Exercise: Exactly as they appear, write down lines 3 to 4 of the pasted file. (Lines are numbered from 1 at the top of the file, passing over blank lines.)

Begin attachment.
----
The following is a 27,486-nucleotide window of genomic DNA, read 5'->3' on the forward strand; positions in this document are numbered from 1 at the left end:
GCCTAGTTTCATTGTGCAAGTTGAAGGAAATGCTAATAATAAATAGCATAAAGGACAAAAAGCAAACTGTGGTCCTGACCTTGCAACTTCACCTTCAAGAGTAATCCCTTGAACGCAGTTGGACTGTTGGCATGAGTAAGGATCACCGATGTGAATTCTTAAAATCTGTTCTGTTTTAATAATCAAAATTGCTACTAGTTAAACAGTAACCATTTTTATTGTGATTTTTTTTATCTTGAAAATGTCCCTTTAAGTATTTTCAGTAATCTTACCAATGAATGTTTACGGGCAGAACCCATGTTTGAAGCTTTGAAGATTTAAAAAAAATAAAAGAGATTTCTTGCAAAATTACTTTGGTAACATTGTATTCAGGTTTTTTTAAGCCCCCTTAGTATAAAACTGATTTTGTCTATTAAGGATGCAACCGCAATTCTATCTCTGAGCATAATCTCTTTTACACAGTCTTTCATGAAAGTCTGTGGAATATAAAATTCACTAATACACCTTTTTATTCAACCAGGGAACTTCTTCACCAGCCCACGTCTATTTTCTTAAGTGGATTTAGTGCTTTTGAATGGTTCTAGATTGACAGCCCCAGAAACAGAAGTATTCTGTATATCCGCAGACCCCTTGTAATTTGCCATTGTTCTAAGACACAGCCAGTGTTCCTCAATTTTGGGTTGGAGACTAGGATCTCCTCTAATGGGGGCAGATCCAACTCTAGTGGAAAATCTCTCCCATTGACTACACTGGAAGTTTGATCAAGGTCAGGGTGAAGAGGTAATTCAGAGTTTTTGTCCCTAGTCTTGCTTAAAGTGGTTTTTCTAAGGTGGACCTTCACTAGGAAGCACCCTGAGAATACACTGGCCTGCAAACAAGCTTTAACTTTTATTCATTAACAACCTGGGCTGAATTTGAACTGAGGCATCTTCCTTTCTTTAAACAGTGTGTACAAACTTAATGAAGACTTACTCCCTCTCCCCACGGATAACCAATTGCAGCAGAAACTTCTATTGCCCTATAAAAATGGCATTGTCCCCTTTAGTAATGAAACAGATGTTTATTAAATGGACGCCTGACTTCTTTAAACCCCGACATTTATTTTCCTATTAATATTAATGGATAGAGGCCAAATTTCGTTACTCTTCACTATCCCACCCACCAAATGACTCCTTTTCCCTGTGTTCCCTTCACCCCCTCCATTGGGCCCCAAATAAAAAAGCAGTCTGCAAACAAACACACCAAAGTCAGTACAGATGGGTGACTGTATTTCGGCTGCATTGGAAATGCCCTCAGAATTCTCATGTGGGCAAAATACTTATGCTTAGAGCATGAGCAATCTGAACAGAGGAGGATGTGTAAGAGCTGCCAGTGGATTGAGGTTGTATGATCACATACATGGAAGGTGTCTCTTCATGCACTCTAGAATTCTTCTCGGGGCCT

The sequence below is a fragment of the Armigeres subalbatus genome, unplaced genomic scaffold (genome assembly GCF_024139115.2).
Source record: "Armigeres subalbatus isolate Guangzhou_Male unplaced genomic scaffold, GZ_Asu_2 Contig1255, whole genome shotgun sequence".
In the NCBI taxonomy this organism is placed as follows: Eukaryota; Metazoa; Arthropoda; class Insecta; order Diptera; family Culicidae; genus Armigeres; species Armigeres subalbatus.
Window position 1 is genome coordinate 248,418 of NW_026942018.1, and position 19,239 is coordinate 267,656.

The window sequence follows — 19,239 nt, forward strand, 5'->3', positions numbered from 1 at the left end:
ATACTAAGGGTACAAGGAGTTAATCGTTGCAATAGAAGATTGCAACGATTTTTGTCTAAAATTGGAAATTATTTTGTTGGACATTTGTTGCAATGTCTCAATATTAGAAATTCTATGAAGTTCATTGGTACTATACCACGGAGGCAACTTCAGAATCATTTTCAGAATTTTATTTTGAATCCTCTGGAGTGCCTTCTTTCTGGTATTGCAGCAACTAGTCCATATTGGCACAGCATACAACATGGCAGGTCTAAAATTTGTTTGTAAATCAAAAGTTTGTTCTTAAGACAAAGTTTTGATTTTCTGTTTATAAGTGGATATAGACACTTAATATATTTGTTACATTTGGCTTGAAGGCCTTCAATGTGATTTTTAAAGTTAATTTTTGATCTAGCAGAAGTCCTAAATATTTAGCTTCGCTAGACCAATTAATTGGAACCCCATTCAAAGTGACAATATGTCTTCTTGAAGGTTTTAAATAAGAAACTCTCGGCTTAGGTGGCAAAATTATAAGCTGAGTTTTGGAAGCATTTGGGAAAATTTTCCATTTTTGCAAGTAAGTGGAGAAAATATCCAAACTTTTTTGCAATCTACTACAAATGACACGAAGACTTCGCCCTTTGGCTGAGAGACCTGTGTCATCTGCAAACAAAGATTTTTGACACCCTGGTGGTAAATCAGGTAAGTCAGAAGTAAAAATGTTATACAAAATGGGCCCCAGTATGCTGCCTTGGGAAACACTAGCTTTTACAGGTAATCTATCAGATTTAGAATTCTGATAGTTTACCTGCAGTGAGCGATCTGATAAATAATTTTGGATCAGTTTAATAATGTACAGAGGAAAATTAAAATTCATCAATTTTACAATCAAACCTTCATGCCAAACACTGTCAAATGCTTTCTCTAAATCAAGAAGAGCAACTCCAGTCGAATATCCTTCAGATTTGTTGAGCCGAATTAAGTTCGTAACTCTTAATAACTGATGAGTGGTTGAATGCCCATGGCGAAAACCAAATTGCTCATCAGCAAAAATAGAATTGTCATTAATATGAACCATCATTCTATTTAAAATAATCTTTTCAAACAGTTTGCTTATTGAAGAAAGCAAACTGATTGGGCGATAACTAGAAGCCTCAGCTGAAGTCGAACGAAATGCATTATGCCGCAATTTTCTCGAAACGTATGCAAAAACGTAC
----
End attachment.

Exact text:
The sequence below is a fragment of the Armigeres subalbatus genome, unplaced genomic scaffold (genome assembly GCF_024139115.2).
Source record: "Armigeres subalbatus isolate Guangzhou_Male unplaced genomic scaffold, GZ_Asu_2 Contig1255, whole genome shotgun sequence".